RJS: So interesting that you started there! The colors on the Branford book caught my eye, but I didn’t know what to make of a wordless book with all those lines and chart-looking things. So I began with one of the pieces about the nameless woman’s disillusion with marriage and motherhood; the panels are bleak, and they radiate loneliness even when the characters are not alone. It set the tone for the rest of the experience–we should probably mention that this is not what one would call an upbeat book (or whatever it is)–and I knew that all of the pieces in which she appears younger were driving toward it. I ended with Brandford the Bee, and it was sort of nice to have some breathing room after going through so much with the characters. Part of me wants to go back and try to reconstruct it in chronological order, but I think I’d miss the whimsy of doing it this way.
And now the big question: what kind of shot does Building Stories have in the TOB?
JN: I think its strength is that there is absolutely nothing else like it on the list. I don’t envy the judges who have to decide how to approach it. If you lean entirely on the structure, I don’t know that anything else can match up! Then again, the story itself is not that complicated — but it’s a very good story, really bleak like you said but with beautiful moments throughout. I think it’s so hard to judge both the form and the content in a piece like this one. How much weight do you give to each? Tricky! What do you think?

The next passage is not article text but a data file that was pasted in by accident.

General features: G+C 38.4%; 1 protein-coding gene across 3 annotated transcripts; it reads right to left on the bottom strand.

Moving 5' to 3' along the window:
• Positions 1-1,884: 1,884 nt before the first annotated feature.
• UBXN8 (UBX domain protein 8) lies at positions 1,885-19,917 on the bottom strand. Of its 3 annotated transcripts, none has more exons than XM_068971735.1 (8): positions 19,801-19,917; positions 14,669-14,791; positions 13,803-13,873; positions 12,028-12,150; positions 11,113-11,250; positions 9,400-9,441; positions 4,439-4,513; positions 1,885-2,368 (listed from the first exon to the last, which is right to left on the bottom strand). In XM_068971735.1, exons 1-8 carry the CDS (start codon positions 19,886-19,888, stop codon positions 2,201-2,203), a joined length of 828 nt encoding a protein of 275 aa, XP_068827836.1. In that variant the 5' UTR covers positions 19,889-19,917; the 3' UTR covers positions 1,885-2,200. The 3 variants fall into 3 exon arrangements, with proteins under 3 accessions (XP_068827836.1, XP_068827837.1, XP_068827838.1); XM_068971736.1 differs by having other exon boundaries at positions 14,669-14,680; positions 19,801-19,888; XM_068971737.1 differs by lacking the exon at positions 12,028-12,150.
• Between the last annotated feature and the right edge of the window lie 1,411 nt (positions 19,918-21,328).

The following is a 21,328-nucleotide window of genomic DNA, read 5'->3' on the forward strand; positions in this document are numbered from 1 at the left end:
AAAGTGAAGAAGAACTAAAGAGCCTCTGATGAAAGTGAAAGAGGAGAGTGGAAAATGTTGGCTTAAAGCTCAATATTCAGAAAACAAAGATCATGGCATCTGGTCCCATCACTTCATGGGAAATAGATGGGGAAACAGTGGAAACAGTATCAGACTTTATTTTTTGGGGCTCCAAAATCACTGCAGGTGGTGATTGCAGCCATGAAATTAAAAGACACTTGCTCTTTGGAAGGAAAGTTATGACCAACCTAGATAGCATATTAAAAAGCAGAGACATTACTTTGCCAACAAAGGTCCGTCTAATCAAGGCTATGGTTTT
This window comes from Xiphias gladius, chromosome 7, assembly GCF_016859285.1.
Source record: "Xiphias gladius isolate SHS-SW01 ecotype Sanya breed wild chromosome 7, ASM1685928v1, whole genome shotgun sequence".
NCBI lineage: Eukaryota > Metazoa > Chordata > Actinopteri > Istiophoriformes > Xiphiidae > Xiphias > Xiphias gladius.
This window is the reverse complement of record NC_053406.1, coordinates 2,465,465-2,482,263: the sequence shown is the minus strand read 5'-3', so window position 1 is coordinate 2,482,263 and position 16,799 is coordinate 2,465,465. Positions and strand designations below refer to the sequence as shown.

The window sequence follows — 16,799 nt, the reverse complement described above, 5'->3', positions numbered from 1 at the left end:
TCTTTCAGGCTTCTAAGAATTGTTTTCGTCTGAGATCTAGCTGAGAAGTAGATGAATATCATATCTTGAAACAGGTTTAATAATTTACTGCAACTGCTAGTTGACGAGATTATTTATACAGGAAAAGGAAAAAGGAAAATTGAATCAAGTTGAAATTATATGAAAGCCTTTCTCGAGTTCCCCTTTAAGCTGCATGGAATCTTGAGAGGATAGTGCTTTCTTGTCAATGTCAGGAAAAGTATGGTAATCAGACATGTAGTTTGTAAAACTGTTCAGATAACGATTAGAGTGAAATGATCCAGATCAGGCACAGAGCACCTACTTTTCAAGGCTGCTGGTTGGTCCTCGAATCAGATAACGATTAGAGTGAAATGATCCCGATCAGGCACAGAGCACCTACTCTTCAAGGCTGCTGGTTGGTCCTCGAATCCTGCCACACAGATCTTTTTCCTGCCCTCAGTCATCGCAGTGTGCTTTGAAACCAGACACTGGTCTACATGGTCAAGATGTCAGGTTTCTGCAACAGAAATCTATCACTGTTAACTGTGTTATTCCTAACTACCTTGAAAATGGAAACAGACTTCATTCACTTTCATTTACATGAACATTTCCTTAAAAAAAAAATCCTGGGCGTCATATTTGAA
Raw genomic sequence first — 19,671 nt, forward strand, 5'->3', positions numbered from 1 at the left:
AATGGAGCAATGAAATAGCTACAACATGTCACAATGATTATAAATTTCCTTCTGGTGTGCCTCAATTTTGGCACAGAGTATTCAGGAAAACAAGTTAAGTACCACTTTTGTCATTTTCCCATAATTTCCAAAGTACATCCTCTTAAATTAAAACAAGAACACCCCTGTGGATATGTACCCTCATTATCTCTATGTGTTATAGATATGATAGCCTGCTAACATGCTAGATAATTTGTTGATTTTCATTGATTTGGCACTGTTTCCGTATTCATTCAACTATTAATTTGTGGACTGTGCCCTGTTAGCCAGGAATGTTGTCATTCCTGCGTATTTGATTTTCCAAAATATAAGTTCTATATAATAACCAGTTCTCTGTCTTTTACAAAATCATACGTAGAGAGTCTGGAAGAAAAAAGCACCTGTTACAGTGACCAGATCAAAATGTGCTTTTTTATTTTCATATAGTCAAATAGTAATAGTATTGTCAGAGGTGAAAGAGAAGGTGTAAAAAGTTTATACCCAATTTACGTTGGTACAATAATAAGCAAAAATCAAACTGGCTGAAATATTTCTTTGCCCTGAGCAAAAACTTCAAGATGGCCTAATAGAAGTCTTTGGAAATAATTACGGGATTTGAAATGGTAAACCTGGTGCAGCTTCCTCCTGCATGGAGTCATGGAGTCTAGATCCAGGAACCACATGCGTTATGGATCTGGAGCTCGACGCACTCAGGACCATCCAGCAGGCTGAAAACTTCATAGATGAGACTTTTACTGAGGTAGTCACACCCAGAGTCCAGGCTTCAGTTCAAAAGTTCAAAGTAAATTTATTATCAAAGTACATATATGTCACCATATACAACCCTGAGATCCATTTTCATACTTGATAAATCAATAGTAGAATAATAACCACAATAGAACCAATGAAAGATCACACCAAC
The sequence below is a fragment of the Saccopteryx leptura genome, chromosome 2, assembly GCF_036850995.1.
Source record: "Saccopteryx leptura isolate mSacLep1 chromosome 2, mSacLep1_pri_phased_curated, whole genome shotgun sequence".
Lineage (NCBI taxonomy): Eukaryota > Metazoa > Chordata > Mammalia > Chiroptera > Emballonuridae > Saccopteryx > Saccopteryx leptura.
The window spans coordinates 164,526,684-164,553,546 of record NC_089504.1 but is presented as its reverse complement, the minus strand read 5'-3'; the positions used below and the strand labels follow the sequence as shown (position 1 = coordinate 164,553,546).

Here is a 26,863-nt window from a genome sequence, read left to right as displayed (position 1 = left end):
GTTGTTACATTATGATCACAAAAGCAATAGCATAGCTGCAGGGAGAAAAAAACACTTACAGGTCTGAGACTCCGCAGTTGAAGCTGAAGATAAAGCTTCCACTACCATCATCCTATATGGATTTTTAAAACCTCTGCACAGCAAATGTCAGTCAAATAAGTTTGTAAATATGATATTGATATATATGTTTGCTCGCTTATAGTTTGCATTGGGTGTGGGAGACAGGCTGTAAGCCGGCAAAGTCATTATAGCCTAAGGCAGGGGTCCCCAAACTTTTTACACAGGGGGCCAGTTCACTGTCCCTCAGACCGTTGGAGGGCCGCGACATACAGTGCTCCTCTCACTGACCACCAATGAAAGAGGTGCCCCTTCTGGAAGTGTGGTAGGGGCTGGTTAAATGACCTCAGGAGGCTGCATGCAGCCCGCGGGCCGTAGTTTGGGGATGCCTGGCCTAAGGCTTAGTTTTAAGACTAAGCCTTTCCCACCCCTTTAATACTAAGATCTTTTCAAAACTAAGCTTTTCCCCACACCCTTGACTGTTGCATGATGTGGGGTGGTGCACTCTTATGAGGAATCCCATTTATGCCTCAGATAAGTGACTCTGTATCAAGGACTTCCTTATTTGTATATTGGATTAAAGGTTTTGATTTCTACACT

RJS: I think it depends on what it’s paired up against, and who the judge is. I mean, I recognize that those are key factors for every book in the field, but even more so here. It’s different-ness could be a strength, making it stand out from some of the novels that are executed well enough but aren’t really new in any way. But what if the judge is a fraidy-cat like me? It’s not unheard of for a TOB judge to just not finish a book, and I can imagine someone being intimidated by this thing because I was there not so long ago. I really don’t know how to lay a bet on this one. It’ll be fun to watch!